Tweet Tweet! 5 Twitter tips for conference presenters
The Tweet Tweet posts are a four part series of articles that provides tips about live conference tweeting as a method of sharing information in the alcohol and other drugs sector.
This third instalment in the Tweet Tweet series, explores how conference presenters can make their presentations Twittter friendly, ensuring that people live tweeting from an alcohol and other drugs conference can get (and share) the most out of your conference presentation.
1. Tell delegates your Twitter handle
Let conference delegates know who you are and what you will be tweeting about via the conference hashtag leading up to your presentation.
If you are interested in AOD tweeting come check out @stonetree_aus presenting about live conference tweeting after lunch #AODconf
By doing this you provide any potential live tweeters in your audience with your Twitter handle up front enabling them to use this in their subsequent tweets.
According to @stonetree_aus live tweeting conferences improves information sharing #AODconf
Telling conference delegates your Twitter handle also allows both live tweeters and people following the conference hashtag who are not in attendance at the conference, to ask you questions via Twitter.
2. Be recognisable
If you are using a personal Twitter account while ate the conference, ensure that you use a photograph of yourself as your Twitter avatar. This enables people to know who you are and can seek you out after your presentation to discuss your topic further in person.
If you are utilising an organisational account to tweet from the conference then it may not be appropriate to replace the organisatianal logo with a photograph of yourself! In this instance you may want to post a picture of yourself attached to your tweet letting people know what you will be presenting about.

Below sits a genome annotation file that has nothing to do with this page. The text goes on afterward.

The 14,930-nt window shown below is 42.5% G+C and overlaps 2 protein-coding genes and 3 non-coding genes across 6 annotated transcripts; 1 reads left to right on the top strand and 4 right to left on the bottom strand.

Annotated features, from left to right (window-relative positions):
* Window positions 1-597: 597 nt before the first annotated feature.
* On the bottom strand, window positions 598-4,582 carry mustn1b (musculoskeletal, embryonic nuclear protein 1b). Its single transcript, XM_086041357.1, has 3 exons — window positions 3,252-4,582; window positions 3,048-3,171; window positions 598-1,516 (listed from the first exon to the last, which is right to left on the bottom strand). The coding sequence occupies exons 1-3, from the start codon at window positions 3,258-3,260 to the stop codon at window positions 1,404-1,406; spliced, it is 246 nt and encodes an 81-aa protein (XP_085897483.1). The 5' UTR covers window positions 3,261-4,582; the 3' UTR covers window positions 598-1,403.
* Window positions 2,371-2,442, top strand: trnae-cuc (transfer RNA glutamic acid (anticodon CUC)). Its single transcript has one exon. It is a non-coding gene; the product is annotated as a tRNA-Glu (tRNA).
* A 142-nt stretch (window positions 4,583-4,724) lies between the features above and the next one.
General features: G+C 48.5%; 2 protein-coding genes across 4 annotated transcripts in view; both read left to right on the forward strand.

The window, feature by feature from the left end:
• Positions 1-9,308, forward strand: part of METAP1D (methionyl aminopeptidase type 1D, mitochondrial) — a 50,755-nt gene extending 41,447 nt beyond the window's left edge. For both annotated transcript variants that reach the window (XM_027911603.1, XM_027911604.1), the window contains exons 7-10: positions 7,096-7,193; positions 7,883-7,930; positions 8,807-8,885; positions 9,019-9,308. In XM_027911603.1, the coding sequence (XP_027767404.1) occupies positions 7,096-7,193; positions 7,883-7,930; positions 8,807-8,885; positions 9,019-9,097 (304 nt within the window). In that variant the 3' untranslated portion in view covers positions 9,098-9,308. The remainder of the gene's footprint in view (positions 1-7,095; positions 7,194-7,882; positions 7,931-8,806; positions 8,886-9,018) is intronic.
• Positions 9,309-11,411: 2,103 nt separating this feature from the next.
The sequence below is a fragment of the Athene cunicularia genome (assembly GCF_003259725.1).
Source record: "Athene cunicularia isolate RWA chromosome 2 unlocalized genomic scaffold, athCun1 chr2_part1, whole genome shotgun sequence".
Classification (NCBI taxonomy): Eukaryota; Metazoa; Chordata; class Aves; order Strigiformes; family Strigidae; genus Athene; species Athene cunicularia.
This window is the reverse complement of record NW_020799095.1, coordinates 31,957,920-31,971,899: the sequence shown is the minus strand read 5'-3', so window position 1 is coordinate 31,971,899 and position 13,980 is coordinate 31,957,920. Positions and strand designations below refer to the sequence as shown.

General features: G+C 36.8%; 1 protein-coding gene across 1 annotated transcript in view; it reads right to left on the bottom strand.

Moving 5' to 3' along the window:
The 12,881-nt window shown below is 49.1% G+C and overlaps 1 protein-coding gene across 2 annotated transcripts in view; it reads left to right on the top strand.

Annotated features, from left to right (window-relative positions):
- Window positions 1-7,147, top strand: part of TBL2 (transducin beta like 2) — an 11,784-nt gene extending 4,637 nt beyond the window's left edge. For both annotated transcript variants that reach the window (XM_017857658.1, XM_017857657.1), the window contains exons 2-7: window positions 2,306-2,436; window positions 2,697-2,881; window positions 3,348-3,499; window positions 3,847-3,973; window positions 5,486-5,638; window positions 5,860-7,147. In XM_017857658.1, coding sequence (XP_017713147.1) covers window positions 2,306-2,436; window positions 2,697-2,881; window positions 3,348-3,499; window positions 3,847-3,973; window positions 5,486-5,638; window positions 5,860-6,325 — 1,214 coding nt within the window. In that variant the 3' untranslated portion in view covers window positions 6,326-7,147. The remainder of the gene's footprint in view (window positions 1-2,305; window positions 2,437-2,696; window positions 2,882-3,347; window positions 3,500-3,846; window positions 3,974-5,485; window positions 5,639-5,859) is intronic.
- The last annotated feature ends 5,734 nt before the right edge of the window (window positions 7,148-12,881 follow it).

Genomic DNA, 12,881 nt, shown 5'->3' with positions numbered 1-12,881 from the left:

3. Be visual
A picture can be worth a thousand words and since characters are at such a premium in a Twitter post, being mindful of visual presentation is even more important when trying to tailor a presentation to be Twitter friendly.
Most people live tweeting from a conference will be using a mobile device like a tablet or smartphone. By using strong visual references that convey key points of your presentation you enable audience members a photographic opportunity that can carry a lot of information. Simple infographics or a nice clean slide with a key quote are often favourites.
4. Use content curation to support your presentation
Are their key resources that you have drawn from to inform your presentation? Are their resources that you advocate people should read/view in regard to the topic that you’re presenting about? A little extra preparation can mean that your audience can quickly and easily access these resources and convey them to their Twitter audience. By utilising a curation tool like Scoop.it or even a blogging tool like Tumblr or WordPress you can catalogue any online resources that you have utilised or recommend. Resources might include articles, blogs or even podcasts and YouTube videos relate to the topic you are presenting.
By providing delegates with a link to this resource you can provide a deeper level of knowledge sharing with the Twitter audience following the conference hashtag.
5. Use hyperlink shortening services and QR Codes
While Twitter and many of the applications utilised to manage a Twitter account automatically shorten any hyperlinks the tweet author might enter in a tweet, the tweeter still needs to type out the hyperlink. As hyperlinks are often reasonably lengthy and time consuming to type out I recommend that conference presenters use a hyperlink shortening service like bit.ly to make shortened hyperlinks to be included in their slides.
Another way around this issue is to use QR codes which tweeters can simply take a picture of with their mobile device. Provided they have a QR code reader app the camera will immediately translate the QR code into a hyperlink.
While I have used QR codes in the past and in theory they are a great idea, I am in two minds about their use. In my experience many audience members will not have used QR codes and may not have a QR code reader app installed on their device, limiting their usefulness somewhat. Having said that, I would love to see wider uptake of QR codes by both conference presenters and delegates as they make conveying links to supporting resources a quick and easy process.
Okay, now that we have covered some tips for conference presenters, in the final instalment of the Tweet Tweet series I’ll have a look at what conference organisers can do to facilitate better live conference reporting via Twitter.